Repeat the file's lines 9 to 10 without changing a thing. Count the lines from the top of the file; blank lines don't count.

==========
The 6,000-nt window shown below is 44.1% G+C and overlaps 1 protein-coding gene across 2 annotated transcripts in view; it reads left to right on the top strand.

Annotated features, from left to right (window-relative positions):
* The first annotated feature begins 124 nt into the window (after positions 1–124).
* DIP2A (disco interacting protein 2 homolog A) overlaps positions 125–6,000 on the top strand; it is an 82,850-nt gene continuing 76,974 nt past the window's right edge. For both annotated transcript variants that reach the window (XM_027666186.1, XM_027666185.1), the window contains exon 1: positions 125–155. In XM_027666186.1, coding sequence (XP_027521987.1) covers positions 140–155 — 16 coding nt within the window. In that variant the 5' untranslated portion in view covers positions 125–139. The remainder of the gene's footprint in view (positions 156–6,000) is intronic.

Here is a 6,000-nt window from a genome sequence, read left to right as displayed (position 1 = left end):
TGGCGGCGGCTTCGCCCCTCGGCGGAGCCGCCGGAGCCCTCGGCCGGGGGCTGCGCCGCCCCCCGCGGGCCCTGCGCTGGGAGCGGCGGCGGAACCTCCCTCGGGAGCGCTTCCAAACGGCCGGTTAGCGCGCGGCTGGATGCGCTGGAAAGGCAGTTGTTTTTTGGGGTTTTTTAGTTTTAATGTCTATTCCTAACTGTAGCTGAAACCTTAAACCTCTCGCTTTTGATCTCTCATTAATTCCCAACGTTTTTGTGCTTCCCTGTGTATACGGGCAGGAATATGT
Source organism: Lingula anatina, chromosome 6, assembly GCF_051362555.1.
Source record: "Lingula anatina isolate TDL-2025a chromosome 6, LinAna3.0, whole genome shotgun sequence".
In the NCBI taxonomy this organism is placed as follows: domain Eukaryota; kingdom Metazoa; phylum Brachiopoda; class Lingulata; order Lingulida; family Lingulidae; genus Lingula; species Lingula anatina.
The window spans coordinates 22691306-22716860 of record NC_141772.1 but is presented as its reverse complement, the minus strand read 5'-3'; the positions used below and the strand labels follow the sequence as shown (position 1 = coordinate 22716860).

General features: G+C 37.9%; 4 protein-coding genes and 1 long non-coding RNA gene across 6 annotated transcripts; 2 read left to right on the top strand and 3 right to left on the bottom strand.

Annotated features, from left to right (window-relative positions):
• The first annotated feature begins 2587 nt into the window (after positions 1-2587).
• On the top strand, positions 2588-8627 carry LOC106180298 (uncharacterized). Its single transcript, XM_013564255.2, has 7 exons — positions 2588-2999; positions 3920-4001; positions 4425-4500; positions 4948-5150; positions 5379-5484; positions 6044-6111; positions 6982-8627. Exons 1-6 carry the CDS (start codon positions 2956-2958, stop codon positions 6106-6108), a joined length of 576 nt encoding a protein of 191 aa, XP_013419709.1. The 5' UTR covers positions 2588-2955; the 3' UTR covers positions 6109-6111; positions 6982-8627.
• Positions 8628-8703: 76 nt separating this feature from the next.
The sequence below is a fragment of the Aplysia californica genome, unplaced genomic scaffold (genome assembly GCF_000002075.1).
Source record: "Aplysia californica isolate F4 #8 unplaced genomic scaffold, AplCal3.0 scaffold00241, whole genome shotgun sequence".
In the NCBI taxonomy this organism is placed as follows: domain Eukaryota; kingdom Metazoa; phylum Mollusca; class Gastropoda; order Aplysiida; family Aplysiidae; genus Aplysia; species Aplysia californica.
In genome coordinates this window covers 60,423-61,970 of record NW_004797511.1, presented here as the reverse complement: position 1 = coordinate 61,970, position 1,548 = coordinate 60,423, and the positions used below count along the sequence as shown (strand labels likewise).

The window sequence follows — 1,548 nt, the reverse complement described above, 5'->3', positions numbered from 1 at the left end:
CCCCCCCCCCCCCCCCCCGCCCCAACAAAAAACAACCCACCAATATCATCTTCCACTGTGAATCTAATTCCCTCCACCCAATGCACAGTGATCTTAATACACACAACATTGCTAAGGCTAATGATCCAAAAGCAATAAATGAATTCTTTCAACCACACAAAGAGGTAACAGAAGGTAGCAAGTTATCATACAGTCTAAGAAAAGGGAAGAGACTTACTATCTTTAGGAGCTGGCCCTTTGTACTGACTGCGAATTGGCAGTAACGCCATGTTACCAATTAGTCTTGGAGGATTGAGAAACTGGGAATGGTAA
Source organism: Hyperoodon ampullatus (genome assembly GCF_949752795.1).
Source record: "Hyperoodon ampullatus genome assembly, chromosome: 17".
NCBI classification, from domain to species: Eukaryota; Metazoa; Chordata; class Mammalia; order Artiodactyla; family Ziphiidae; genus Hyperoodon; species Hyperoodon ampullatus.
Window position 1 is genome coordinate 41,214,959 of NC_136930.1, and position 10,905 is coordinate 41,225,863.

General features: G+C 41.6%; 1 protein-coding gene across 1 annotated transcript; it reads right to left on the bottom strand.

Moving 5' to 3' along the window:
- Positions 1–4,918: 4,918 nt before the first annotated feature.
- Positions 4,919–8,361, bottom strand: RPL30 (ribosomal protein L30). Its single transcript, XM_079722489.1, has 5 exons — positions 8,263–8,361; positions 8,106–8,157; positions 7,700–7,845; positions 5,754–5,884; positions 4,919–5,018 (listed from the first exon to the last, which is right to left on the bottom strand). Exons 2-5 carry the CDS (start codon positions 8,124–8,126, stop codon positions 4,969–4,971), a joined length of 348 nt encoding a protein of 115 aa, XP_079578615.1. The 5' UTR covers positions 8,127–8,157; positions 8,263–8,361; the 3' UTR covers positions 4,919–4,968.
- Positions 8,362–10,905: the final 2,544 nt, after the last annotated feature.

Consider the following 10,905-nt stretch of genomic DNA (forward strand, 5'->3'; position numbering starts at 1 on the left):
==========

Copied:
In the NCBI taxonomy this organism is placed as follows: domain Eukaryota; kingdom Metazoa; phylum Brachiopoda; class Lingulata; order Lingulida; family Lingulidae; genus Lingula; species Lingula anatina.
The window spans coordinates 22691306-22716860 of record NC_141772.1 but is presented as its reverse complement, the minus strand read 5'-3'; the positions used below and the strand labels follow the sequence as shown (position 1 = coordinate 22716860).